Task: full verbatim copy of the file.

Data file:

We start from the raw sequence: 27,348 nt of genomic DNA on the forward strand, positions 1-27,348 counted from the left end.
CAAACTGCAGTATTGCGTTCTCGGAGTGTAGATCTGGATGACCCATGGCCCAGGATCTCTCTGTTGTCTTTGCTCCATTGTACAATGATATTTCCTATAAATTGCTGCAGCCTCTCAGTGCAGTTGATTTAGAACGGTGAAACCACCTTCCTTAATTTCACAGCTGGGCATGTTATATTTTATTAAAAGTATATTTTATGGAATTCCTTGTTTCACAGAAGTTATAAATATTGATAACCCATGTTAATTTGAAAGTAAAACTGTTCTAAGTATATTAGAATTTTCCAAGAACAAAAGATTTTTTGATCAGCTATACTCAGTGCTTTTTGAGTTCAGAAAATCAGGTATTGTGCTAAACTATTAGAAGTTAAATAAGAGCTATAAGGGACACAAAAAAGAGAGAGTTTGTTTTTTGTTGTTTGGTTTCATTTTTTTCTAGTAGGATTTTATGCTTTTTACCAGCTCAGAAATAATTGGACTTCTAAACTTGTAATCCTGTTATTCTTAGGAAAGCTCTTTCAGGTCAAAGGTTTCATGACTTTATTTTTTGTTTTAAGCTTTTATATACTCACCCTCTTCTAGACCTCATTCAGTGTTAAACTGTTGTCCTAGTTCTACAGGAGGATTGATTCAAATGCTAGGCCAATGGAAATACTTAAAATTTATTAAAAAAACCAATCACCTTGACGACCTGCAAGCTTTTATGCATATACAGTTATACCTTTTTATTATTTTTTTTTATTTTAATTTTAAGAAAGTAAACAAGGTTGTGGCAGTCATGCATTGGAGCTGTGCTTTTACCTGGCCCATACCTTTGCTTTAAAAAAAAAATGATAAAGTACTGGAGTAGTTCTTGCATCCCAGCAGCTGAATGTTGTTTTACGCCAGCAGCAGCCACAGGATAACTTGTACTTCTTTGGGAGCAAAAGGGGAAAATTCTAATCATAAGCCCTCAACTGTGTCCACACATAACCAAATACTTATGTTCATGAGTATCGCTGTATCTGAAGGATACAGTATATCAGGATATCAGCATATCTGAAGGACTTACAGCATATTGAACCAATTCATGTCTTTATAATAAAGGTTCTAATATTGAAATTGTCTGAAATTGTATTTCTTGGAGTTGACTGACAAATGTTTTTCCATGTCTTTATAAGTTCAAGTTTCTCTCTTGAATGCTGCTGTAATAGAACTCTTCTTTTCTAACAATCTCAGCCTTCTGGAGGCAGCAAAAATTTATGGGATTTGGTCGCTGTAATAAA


We start from the raw sequence: 27,348 nt of genomic DNA on the forward strand, positions 1-27,348 counted from the left end.
CAAACTGCAGTATTGCGTTCTCGGAGTGTAGATCTGGATGACCCATGGCCCAGGATCTCTCTGTTGTCTTTGCTCCATTGTACAATGATATTTCCTATAAATTGCTGCAGCCTCTCAGTGCAGTTGATTTAGAACGGTGAAACCACCTTCCTTAATTTCACAGCTGGGCATGTTATATTTTATTAAAAGTATATTTTATGGAATTCCTTGTTTCACAGAAGTTATAAATATTGATAACCCATGTTAATTTGAAAGTAAAACTGTTCTAAGTATATTAGAATTTTCCAAGAACAAAAGATTTTTTGATCAGCTATACTCAGTGCTTTTTGAGTTCAGAAAATCAGGTATTGTGCTAAACTATTAGAAGTTAAATAAGAGCTATAAGGGACACAAAAAAGAGAGAGTTTGTTTTTTGTTGTTTGGTTTCATTTTTTTCTAGTAGGATTTTATGCTTTTTACCAGCTCAGAAATAATTGGACTTCTAAACTTGTAATCCTGTTATTCTTAGGAAAGCTCTTTCAGGTCAAAGGTTTCATGACTTTATTTTTTGTTTTAAGCTTTTATATACTCACCCTCTTCTAGACCTCATTCAGTGTTAAACTGTTGTCCTAGTTCTACAGGAGGATTGATTCAAATGCTAGGCCAATGGAAATACTTAAAATTTATTAAAAAAACCAATCACCTTGACGACCTGCAAGCTTTTATGCATATACAGTTATACCTTTTTATTATTTTTTTTTATTTTAATTTTAAGAAAGTAAACAAGGTTGTGGCAGTCATGCATTGGAGCTGTGCTTTTACCTGGCCCATACCTTTGCTTTAAAAAAAAAATGATAAAGTACTGGAGTAGTTCTTGCATCCCAGCAGCTGAATGTTGTTTTACGCCAGCAGCAGCCACAGGATAACTTGTACTTCTTTGGGAGCAAAAGGGGAAAATTCTAATCATAAGCCCTCAACTGTGTCCACACATAACCAAATACTTATGTTCATGAGTATCGCTGTATCTGAAGGATACAGTATATCAGGATATCAGCATATCTGAAGGACTTACAGCATATTGAACCAATTCATGTCTTTATAATAAAGGTTCTAATATTGAAATTGTCTGAAATTGTATTTCTTGGAGTTGACTGACAAATGTTTTTCCATGTCTTTATAAGTTCAAGTTTCTCTCTTGAATGCTGCTGTAATAGAACTCTTCTTTTCTAACAATCTCAGCCTTCTGGAGGCAGCAAAAATTTATGGGATTTGGTCGCTGTAATAAA